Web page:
the total customs and internal revenue yielded by tobacco during the fiscal year 1895 was about $44,000,000, or sixty-eight cents per capita.
In the United Kingdom the taxes on tobacco, mainly on imports and through the customs, are about $1.30 per capita, and yield an annual revenue of about $50,000,000.
In France the taxes on tobacco are reported at $1.71 per capita, yielding an annual revenue of about $65,000,000. In other European countries the per capita taxes on tobacco are reported as follows: Austria, $1.31; Germany, $1.30; Italy, 94 cents; Hungary, 79 cents.
Were the same ratio of taxation on tobacco as exists to-day in the United Kingdom established in the United States, the annual revenue accruing to the Federal Treasury at the present time would be in excess of $90,000,000. If the rates existing in France were adopted, the annual revenue from this source would be $126,000,000.
Whatever may have been the considerations that prompted in recent years the abatement of this important source of national revenue in the United States, it is certain that they were not based on any sound financial policy, or on any lesson of past experience in respect to the best methods of raising revenue. Taxes on tobacco are taxes on a typical luxury. Their payment is not obligatory, as are the taxes on the essentials of living, on any citizen, but are in the nature of a voluntary assessment on the part of the consumer, on whom the entire burden of the tax ultimately rests, and which payments may be properly regarded as representing his surplus income. They are not obstructive to the development of any other industrial product, and there is no evidence that the highest rate ever assessed under the internal revenue has ever been productive of general discontent on the part of the masses of the American people.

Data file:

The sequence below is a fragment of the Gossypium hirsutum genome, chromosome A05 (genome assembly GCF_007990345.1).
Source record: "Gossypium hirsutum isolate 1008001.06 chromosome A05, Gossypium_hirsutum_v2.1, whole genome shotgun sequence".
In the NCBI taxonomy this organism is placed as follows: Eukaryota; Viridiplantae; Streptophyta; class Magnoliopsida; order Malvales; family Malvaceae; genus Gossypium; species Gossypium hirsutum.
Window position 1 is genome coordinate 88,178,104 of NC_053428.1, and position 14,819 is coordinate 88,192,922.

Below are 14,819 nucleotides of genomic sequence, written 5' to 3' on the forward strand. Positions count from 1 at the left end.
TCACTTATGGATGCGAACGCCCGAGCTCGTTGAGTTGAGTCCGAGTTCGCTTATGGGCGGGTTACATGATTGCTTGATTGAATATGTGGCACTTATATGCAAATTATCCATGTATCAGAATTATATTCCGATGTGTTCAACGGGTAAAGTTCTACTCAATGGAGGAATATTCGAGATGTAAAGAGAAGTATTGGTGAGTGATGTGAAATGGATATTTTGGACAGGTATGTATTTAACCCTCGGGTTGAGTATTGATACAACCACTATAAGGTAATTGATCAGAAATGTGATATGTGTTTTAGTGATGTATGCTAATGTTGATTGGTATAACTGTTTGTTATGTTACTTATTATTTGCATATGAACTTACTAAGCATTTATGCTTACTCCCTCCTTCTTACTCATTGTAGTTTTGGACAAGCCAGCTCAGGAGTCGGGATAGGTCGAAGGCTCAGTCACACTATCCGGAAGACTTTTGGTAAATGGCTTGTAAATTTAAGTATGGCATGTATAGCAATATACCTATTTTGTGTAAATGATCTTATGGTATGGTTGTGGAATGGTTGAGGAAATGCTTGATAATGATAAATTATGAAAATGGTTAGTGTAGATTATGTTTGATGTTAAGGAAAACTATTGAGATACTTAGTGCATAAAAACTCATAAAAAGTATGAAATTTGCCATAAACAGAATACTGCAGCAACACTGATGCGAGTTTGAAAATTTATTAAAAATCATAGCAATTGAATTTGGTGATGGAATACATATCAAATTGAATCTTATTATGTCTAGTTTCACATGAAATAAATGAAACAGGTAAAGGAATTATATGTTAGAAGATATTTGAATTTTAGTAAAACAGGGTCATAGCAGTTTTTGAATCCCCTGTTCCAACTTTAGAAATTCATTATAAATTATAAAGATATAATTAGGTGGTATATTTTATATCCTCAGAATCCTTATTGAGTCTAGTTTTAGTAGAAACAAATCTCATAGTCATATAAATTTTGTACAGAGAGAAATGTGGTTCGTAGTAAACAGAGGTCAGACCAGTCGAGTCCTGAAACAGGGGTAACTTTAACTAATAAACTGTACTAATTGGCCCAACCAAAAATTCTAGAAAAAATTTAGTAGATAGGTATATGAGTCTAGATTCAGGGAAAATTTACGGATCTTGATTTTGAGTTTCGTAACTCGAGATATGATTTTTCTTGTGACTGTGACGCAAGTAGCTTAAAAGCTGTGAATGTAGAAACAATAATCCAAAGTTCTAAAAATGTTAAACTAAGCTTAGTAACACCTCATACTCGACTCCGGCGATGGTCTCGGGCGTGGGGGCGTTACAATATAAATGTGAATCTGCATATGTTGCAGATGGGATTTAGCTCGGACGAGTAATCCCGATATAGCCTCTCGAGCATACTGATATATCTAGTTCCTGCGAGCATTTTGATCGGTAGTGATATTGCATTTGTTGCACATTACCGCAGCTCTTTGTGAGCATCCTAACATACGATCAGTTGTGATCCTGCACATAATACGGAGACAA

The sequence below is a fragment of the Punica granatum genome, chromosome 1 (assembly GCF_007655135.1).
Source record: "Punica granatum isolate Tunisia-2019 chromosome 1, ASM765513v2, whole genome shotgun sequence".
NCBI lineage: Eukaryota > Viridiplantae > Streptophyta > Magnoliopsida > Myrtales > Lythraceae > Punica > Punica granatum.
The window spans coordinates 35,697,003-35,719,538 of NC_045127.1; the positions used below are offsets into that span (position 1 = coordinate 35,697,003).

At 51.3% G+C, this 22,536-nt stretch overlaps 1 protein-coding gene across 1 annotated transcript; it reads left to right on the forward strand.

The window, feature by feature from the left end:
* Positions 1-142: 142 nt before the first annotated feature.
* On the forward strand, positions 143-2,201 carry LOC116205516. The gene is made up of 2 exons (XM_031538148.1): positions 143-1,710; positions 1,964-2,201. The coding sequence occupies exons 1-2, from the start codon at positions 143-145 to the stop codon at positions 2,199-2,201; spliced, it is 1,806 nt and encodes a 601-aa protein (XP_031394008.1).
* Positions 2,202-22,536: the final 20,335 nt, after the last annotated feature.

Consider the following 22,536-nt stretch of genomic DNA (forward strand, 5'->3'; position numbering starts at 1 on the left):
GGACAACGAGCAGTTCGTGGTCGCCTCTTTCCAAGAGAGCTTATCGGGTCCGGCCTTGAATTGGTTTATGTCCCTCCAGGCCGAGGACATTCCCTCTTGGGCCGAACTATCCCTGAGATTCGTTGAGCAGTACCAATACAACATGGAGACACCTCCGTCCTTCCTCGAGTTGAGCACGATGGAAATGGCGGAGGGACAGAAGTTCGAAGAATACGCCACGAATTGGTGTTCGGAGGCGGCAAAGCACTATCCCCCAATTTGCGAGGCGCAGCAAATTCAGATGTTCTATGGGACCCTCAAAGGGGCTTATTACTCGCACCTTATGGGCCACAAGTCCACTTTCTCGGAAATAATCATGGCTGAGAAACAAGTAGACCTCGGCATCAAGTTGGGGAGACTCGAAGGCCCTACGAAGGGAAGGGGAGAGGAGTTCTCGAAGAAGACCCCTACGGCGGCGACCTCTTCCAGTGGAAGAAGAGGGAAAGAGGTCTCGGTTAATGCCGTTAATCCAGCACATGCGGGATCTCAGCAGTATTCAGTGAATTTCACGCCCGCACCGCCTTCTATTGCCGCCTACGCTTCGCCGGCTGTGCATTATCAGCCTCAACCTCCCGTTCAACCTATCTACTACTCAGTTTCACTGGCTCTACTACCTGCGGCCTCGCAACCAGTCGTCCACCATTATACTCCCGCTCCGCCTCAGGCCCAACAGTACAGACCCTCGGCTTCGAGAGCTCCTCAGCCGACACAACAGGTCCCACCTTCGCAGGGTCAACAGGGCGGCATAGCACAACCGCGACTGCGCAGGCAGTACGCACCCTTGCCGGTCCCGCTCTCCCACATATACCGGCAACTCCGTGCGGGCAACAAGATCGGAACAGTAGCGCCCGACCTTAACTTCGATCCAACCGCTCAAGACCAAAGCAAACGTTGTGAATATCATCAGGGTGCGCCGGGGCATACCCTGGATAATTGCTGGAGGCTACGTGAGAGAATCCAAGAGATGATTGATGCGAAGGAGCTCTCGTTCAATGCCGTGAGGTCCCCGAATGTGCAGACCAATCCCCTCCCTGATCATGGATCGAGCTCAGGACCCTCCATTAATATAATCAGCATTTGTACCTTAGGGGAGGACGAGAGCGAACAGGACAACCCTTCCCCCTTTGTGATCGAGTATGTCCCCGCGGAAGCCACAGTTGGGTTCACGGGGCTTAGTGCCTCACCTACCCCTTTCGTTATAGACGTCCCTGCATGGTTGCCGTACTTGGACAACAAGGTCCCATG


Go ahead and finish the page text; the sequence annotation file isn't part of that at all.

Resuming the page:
The popular argument that a low rate of tax should be imposed on tobacco, because the burden of it falls mainly and disproportionately upon the poorer classes, has no foundation in fact. If the exact facts could be known, it would probably be found that by far the greater portion of the tax is paid by the well-to-do part of the community, who consume the high grades of tobacco. Again, the revenues of the Federal Government are almost exclusively derived from taxes on commodities which are paid by their consumers; and when any deficiency of needed revenue is occasioned by the reduction or entire abatement of the taxes on any one commodity or class of commodities, the deficiency must be made good by new or increased taxes on other commodities, the consumption of which is often more essential to the poorer classes than the article exempted. Thus, for exam-